Last week, while I was having difficulties figuring out what to blog about, a friend asked me to blog about my plotting process. We'd had a conversation sometime before that in which I told her that I plot out my novels using index cards, so I thought it might be a good idea to go ahead and write on that.
Then I realized: I'd already blogged about using index cards last year. So, if you're interested, please check out my post: Organizing Your Novel's Plot (a.k.a.: Creating a Murder Board is Extremely Helpful When Plotting (or Replotting) Your Novel). Long story short: use index cards to help outline the most basic plot points of your novel.
I've decided to expand on that post in a very basic way by simply explaining it. In that post, I talk about writing every basic plot point on an index card, and pinning them up on some kind of bulletin board in order: that way, you can easily move the scenes around to come up with the strongest skeleton for your novel.
So what comes next?
Easy. In my own experience, this method works best because my mental process tends to work from big picture, to small. So I imagine the basis of the plot (theme, main character arcs and motivations, etc). But when it comes to knowing what the characters are going to do between those scenes (smaller arcs, reactions, dialogue, etc), I tend not to know until I'm actually writing.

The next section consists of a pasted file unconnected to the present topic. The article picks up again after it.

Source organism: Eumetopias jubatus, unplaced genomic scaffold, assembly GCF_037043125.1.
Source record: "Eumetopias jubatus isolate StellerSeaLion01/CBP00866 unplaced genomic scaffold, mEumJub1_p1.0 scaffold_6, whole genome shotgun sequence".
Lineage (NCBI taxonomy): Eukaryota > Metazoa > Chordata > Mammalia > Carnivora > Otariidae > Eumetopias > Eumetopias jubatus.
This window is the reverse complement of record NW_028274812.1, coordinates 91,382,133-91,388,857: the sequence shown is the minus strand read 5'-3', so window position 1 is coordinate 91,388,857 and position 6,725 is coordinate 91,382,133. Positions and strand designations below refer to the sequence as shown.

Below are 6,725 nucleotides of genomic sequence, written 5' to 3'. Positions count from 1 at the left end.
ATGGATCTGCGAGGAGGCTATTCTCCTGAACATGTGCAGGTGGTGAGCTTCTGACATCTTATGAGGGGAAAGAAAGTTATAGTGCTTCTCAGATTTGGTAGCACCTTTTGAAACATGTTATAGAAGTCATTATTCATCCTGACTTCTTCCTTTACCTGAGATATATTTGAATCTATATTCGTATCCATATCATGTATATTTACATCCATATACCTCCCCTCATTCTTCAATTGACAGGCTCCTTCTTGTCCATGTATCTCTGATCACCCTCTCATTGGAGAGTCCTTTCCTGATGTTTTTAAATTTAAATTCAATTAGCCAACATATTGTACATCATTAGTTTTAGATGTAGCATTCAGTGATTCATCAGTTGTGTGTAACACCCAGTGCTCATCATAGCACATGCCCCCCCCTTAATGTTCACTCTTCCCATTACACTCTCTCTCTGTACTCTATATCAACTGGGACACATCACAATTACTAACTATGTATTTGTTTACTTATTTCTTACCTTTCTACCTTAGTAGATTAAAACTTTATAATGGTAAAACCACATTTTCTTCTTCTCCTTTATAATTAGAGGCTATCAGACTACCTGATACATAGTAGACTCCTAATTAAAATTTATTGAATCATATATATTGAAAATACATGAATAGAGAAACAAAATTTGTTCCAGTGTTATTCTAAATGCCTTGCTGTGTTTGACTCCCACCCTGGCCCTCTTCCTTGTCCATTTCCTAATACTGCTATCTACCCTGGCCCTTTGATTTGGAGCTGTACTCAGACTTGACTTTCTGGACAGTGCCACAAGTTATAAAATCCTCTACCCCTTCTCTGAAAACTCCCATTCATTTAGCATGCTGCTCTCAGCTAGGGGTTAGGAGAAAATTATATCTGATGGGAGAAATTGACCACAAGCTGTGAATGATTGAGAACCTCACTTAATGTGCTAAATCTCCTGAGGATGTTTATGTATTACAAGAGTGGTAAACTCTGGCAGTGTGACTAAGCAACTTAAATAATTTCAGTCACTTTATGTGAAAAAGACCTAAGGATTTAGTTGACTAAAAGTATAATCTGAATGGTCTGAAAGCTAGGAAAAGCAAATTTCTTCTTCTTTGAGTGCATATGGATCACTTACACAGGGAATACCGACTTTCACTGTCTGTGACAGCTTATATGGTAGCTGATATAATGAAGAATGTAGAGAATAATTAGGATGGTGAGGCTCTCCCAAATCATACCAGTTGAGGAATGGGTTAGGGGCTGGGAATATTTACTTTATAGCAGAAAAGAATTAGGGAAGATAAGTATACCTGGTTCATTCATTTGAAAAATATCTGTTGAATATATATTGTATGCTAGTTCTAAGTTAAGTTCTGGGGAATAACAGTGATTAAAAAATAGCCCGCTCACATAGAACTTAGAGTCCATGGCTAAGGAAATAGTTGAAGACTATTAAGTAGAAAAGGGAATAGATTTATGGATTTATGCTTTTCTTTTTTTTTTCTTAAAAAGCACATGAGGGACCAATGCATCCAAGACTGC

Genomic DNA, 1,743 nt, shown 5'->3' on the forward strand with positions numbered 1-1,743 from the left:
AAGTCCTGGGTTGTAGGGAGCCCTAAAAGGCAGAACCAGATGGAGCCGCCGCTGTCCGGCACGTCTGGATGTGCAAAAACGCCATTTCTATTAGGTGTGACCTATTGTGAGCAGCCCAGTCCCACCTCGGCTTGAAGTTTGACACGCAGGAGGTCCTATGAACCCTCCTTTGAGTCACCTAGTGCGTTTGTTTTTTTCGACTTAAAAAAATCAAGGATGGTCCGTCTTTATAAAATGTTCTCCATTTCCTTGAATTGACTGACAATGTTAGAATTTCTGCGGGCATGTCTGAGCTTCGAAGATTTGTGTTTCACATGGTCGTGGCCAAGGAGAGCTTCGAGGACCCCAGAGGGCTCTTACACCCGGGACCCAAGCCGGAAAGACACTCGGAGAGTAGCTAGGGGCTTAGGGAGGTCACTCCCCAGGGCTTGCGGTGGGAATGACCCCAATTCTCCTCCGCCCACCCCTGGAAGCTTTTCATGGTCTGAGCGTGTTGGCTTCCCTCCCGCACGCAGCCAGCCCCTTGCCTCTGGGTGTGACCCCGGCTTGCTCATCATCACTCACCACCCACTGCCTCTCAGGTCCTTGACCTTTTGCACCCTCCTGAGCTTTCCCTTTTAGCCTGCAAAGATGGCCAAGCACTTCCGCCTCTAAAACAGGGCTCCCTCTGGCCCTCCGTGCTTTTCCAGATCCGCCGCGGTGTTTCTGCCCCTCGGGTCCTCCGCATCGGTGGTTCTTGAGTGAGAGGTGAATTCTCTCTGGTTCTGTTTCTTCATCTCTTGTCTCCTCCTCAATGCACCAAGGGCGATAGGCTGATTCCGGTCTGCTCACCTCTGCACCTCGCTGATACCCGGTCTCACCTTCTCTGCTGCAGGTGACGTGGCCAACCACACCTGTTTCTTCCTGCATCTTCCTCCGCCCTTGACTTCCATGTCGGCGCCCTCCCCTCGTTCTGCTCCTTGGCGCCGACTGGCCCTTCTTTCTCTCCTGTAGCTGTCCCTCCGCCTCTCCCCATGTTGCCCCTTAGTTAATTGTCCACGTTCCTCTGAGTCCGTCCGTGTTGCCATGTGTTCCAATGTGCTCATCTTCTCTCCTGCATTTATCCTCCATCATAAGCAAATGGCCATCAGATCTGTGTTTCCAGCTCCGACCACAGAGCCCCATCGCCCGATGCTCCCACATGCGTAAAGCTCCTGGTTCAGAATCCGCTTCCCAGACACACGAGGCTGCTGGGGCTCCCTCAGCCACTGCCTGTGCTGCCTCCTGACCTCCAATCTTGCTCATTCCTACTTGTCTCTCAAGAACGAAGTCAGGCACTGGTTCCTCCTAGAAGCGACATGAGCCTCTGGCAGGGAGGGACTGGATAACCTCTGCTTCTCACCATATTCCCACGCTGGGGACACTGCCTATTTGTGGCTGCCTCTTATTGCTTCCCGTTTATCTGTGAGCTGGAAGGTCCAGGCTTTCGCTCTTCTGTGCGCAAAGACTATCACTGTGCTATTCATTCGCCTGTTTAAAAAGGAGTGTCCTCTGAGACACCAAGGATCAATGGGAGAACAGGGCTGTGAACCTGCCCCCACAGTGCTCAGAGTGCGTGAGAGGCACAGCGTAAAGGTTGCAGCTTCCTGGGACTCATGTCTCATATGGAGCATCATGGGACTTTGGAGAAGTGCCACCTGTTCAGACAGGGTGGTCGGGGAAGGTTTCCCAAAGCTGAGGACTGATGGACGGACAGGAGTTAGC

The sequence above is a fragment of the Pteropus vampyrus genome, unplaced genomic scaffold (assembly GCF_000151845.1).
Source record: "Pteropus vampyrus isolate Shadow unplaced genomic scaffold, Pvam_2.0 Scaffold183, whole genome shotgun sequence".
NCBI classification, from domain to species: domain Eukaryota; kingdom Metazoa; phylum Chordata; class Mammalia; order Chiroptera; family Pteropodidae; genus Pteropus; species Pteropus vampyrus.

Think of your index cards as your outline. The most basic outline of your novel. Once you have those stepping stones in place, you can begin filling in the blanks with pebbles.
In this case, pebbles = details. Once you don't have to worry about the big picture (the main plot points), your brain might be more willing to focus on the smaller things. Think of it this way: you can't connect the dots before you have any dots to connect. Bob has to get to the store before he runs into his old flame, and odds are none of ya'll knew he was going to run into his flame until he actually got to the store.
I'm the kind of person who doesn't know what's going to happen until I actually write it, which is why this method works for me. All I need to know is where the character's going: they're walking from point A to point B, but anything can happen in between. It helps me keep an open mind, which allows my characters (in my opinion) to come off as more natural and individual beings.
So, that's my plotting process. If you're having difficulties with your novel, I invite you to try it out (check out that post I linked to for a more in-depth explanation on exactly how I use the index cards and bulletin board). Admittedly, though, if you're the kind of writer who has to have an extremely detailed outline of the entire novel before starting to write (which, honestly, I envy those of ya'll who can do that), then perhaps this method won't work so much.
In any case, there you have it: how to look at your novel from the big picture to the small and why I think it's useful.
Let me know what you think, and I'd love to hear other outlining processes if ya'll have 'em.
Blogger @Rae_Slater explains her outlining process: index cards, and looking at the big picture before the details (Click to Tweet)
Sometimes, taking a look at the big picture of your novel now can help you figure the details later (Click to Tweet)